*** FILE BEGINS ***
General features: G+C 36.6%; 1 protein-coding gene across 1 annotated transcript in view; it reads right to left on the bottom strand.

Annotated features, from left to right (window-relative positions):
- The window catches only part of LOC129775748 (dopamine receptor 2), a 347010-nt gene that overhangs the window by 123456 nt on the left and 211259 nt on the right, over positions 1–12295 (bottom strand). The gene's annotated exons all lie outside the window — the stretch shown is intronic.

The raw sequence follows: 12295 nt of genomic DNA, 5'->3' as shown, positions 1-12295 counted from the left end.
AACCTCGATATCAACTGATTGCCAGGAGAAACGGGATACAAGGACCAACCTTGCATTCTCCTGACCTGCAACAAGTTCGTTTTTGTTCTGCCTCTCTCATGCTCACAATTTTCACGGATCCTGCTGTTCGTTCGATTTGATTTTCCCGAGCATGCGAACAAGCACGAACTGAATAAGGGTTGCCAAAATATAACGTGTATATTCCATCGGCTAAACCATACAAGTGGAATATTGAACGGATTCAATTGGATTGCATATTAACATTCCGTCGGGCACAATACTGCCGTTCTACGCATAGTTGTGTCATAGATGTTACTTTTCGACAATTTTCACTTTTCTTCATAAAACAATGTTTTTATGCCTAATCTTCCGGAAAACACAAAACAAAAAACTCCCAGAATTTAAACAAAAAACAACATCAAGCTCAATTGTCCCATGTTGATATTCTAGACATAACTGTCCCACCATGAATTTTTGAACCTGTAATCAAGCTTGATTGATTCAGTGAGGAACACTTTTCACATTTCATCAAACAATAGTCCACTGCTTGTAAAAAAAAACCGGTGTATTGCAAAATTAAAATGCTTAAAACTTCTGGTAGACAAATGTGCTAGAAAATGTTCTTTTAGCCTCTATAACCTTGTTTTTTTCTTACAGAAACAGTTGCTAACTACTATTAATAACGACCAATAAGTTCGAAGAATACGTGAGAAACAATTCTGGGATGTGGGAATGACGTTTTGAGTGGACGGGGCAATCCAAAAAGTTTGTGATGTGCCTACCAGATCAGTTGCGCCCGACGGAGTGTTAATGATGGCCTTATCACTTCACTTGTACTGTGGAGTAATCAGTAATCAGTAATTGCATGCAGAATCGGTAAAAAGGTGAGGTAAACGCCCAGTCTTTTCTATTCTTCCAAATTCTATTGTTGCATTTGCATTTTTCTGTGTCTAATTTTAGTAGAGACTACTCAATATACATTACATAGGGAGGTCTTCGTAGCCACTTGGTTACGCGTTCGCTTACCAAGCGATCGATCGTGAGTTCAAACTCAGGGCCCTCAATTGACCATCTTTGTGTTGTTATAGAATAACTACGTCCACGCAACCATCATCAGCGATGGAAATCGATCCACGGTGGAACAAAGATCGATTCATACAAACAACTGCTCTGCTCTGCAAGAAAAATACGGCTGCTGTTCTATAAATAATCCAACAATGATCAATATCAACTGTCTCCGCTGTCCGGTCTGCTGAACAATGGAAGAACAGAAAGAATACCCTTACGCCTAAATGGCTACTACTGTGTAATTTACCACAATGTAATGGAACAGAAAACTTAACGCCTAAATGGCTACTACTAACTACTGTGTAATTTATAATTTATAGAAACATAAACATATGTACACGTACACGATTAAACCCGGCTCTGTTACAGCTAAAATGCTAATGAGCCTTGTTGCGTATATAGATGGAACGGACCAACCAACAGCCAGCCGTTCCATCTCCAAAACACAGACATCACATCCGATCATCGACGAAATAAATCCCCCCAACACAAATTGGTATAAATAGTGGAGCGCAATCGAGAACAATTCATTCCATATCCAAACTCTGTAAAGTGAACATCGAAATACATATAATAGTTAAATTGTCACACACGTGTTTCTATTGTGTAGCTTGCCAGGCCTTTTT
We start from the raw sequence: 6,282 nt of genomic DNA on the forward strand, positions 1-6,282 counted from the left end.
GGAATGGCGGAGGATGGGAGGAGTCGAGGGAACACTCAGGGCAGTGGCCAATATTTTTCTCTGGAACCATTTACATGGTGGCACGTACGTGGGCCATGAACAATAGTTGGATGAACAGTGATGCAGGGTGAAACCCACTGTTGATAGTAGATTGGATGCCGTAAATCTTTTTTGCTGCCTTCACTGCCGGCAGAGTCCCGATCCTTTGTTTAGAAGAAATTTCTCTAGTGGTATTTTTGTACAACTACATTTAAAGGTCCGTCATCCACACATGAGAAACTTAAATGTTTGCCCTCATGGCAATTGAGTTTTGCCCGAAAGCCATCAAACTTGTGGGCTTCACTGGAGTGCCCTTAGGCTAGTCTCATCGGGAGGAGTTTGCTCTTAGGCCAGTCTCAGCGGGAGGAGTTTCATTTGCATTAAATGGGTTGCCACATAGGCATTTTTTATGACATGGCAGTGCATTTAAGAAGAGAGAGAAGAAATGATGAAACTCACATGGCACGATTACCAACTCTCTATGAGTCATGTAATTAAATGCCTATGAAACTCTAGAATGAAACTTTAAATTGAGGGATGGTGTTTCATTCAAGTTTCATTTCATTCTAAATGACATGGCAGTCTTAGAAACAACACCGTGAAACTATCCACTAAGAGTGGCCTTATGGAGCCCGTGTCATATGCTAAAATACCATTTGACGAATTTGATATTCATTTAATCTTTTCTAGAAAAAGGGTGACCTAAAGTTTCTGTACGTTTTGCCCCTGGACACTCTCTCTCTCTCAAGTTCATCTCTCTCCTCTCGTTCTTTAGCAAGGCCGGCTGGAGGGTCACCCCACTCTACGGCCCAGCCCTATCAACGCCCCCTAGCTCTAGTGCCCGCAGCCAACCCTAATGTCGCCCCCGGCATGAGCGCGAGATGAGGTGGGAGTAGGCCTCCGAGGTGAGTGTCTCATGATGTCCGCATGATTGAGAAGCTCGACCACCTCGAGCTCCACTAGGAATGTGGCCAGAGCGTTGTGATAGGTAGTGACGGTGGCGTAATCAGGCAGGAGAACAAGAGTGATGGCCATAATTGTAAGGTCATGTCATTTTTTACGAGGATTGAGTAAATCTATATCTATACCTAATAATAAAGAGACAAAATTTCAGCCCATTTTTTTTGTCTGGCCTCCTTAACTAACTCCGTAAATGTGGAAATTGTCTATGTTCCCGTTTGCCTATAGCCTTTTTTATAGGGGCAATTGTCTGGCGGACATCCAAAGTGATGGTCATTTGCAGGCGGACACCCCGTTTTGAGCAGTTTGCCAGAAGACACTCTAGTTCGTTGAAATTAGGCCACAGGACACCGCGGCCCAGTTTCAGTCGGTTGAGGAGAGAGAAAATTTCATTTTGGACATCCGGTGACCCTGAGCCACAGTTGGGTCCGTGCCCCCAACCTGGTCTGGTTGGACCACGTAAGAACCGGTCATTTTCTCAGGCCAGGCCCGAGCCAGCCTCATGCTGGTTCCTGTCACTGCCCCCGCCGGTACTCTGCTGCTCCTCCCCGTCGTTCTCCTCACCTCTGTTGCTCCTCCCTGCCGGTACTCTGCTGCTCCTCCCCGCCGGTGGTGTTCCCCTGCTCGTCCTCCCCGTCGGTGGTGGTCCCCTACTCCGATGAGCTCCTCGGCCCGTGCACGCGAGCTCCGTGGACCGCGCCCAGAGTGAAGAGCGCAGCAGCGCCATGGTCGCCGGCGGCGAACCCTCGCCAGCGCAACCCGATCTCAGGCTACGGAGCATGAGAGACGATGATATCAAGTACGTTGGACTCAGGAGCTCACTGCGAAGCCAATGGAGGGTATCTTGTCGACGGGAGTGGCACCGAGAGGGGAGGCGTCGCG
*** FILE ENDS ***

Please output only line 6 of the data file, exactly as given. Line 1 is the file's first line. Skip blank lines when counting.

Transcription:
We start from the raw sequence: 6,282 nt of genomic DNA on the forward strand, positions 1-6,282 counted from the left end.